Hermitian Matrix Algebra
In mathematical physics, a matrix is Hermitian if its eigenvalues are real and its diagonal elements are their complex conjugate. Hermitian matrices are a subspace of the vector space of complex matrices.
Hermitian matrices also share the property that their inverse is a Hermitian matrix. This is called the principle of self-adjointness.
What is a Hermitian Matrix?
A matrix is a collection of quantities, like numbers or symbols, arranged in a tabular form of rows and columns. A Hermitian matrix is a real symmetric matrix that contains complex numbers in the off-diagonal elements.
A Hermitian matrix is positive semi-definite if the determinant and inversion are both positive. Its diagonal elements are always real. A Hermitian matrix can be represented as the product of another Hermitian matrix with its conjugate transpose.
Hermitian matrices are named after Charles Hermite, who showed in 1855 that matrices with this property have the same properties as real symmetric matrices, such as being able to be diagonalized.
A Hermitian matrix has a symmetric pair of eigenvalues and eigenvectors that span the entire complex plane. Its eigenvalues are real, not necessarily positive, and its eigenvectors are complex. Moreover, if a Hermitian matrix is a square, its principal minors are all positive. This is a very useful property of Hermitian matrices.
A matrix is Hermitian if and only if its determinant, inverse, and conjugate are Hermitian. Moreover, the entries on the diagonal of Hermitian matrices are real numbers. Also, they have an orthonormal complete set of eigenvectors (or eigenfunctions).
Another important property of Hermitian matrices is that their eigenvalues are all real. This is due to the Cauchy interlace theorem. The eigenvalues of the leading principal submatrices of Hermitian positive-definite matrices are equal.
As a result, the eigenvalues of Hermitian matrices can be found by solving a system of linear equations. However, it is important to note that this condition only applies when the matrix has a nonzero real scalar in the middle. Otherwise, the matrix could be skew-Hermitian. If this is the case, the commutator of two Hermitian matrices is skew-Hermitian. Thus, if you want to find the eigenvalues of a skew-Hermitian matrix, you must first convert it to a Hermitian one. This process is called normalizing.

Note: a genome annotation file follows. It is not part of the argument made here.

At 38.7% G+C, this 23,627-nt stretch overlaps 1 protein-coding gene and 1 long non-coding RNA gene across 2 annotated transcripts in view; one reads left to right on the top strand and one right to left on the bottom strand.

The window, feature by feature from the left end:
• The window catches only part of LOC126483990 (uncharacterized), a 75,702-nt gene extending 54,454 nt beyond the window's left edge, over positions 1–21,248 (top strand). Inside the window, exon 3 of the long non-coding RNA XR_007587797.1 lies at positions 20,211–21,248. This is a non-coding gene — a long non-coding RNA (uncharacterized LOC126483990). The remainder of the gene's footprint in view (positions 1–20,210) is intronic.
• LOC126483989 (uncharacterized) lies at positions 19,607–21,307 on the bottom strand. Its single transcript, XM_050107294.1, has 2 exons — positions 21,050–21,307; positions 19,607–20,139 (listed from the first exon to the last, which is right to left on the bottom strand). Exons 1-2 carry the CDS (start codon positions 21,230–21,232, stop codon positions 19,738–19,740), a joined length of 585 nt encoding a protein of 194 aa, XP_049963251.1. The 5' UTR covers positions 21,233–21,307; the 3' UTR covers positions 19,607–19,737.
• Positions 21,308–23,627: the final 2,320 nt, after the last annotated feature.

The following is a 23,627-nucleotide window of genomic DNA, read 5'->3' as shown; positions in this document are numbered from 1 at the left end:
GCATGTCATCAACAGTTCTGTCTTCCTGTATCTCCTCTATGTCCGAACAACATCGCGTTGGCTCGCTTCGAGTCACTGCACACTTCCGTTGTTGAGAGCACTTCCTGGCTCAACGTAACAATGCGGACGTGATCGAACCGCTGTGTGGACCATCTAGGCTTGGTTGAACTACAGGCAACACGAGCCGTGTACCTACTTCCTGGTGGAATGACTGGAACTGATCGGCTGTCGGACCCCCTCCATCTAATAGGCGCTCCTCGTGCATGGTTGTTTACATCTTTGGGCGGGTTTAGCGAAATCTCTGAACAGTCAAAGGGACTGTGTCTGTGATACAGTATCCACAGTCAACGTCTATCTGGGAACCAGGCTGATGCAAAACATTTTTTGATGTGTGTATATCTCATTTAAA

In matrix algebra, the trace of a matrix is defined as the sum of the elements on its main diagonal. It is also sometimes referred to as the adjoint or inverse of the matrix. The trace of a Hermitian matrix is zero because all the entries along its main diagonal are real numbers.
A Hermitian matrix has a complex determinant because all the non-diagonal entries are complex numbers. The determinant of a Hermitian matrix is independent of the basis on which it is written, and this property allows the matrix to be rotated or scaled without affecting its determinant.
A matrix with a complex determinant is Hermitian in the sense that any rotation or scaling of the matrix will preserve its determinant. This property is important in physics because it means that the vectors associated with a Hermitian matrix will remain parallel to each other if they are translated or rotated. This is important because it allows the vectors to be used to measure properties of the system.
The eigenvectors of a Hermitian matrix have unique indices and are normalized so that their 2-norm is 1. If a Hermitian operator has distinct left and right eigenvalues, then the corresponding eigenvectors form a complete basis in the vector space where the operator acts. This is known as the Schur-Horn theorem and also the Atiyah-Sternberg theorem in symplectic geometry.
The main diagonal entries in a Hermitian matrix are always real numbers. This is a very important property because it means that the matrix can be used to represent physical systems, such as a quantum mechanical system, where all of the observables are represented by the real values of the components.
Another important property of Hermitian matrices is that the algebraic multiplicity of each eigenvector is equal to its geometric multiplicity. This is a very important property because this implies that the matrix is diagonalizable and has k linearly independent eigenvectors. It is also useful to know that Hermitian matrices always have an orthonormal set of eigenvectors.